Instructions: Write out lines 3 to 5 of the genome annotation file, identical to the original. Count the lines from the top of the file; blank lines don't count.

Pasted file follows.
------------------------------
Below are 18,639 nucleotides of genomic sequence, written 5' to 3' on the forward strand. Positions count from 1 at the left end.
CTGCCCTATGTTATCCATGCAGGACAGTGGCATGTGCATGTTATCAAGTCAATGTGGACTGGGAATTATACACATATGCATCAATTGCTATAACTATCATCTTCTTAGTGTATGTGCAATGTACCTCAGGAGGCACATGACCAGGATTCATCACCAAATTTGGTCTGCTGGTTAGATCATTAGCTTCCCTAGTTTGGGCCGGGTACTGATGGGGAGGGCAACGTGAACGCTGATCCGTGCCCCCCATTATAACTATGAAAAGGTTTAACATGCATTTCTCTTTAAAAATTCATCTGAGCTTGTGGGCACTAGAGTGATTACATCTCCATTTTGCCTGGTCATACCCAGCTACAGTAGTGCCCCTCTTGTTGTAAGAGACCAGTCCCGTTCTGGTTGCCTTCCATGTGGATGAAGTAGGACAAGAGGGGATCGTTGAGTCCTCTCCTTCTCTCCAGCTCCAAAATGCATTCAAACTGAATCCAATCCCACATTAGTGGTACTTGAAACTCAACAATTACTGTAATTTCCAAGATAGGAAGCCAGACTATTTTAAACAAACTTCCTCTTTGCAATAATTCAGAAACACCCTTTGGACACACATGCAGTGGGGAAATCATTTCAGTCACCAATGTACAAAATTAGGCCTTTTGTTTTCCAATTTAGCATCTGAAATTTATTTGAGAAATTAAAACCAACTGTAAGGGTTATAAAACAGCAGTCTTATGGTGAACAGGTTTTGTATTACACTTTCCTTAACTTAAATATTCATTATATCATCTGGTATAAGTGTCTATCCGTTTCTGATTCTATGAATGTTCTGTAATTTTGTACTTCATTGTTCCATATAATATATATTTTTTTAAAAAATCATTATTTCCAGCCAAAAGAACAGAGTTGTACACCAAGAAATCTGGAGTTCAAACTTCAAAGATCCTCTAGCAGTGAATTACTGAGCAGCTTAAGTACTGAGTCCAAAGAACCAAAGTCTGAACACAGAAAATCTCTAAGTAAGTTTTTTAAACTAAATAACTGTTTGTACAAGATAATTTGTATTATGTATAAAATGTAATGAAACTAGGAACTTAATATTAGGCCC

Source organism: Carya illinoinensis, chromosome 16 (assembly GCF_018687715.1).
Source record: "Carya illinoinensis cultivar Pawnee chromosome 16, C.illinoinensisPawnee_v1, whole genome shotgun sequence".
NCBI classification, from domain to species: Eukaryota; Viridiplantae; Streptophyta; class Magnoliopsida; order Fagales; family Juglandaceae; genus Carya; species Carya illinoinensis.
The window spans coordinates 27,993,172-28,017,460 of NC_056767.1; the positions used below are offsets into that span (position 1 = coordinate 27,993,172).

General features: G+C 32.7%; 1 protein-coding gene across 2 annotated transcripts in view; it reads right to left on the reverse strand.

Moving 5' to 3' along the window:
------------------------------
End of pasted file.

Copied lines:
Source organism: Carya illinoinensis, chromosome 16 (assembly GCF_018687715.1).
Source record: "Carya illinoinensis cultivar Pawnee chromosome 16, C.illinoinensisPawnee_v1, whole genome shotgun sequence".
NCBI classification, from domain to species: Eukaryota; Viridiplantae; Streptophyta; class Magnoliopsida; order Fagales; family Juglandaceae; genus Carya; species Carya illinoinensis.